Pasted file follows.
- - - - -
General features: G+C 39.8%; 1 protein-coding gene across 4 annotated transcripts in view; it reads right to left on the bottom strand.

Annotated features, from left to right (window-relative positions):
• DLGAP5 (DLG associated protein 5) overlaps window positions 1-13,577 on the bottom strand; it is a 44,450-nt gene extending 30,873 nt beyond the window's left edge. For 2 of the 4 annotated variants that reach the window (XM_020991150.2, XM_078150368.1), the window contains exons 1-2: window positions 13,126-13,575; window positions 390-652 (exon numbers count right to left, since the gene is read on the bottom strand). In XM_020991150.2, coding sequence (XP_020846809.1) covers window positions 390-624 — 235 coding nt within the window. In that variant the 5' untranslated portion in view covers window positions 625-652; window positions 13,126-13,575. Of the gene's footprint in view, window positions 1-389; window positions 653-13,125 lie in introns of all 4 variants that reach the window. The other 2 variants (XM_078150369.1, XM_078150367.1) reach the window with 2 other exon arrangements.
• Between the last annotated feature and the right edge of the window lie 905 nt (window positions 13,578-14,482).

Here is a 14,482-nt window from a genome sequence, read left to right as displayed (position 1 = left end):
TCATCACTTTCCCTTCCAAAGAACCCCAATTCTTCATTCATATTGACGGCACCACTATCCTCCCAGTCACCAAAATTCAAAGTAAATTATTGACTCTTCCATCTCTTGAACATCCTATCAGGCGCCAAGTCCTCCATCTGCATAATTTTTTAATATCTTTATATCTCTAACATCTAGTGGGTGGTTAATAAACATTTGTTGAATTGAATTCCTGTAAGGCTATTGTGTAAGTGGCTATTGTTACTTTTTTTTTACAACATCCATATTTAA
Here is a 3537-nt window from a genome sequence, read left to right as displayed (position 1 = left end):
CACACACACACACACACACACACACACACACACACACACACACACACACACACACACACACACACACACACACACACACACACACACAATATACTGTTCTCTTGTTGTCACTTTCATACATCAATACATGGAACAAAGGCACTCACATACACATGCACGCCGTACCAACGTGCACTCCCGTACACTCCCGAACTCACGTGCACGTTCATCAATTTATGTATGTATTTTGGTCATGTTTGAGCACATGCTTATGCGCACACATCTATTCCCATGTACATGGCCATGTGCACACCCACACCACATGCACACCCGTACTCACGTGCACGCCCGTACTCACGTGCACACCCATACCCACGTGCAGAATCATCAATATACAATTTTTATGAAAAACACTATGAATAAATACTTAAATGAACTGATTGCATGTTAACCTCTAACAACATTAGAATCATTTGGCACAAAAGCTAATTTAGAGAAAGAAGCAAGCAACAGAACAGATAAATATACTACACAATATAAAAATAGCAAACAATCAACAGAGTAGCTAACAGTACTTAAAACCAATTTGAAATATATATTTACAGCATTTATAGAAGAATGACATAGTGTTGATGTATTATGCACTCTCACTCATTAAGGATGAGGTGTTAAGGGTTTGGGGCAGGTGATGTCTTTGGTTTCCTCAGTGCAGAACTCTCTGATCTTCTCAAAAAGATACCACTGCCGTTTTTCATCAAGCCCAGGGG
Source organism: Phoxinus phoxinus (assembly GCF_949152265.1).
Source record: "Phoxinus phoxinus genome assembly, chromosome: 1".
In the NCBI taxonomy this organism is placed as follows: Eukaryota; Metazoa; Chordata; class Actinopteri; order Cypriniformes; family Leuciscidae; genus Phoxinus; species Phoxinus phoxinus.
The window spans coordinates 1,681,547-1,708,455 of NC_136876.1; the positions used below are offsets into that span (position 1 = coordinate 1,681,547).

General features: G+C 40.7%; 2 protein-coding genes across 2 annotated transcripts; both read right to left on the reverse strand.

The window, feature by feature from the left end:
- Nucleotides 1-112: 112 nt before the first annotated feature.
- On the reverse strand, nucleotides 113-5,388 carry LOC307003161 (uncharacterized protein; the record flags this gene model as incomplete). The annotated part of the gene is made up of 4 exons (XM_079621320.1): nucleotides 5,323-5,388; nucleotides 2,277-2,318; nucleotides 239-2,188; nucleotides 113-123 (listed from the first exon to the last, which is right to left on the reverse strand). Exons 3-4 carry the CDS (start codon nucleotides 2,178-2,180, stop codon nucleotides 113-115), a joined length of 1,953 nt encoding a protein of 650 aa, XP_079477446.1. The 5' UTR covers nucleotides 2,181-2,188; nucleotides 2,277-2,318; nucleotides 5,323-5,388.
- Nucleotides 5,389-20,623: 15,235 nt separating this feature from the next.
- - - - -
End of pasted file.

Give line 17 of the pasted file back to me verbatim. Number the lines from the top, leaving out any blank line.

- Nucleotides 5,389-20,623: 15,235 nt separating this feature from the next.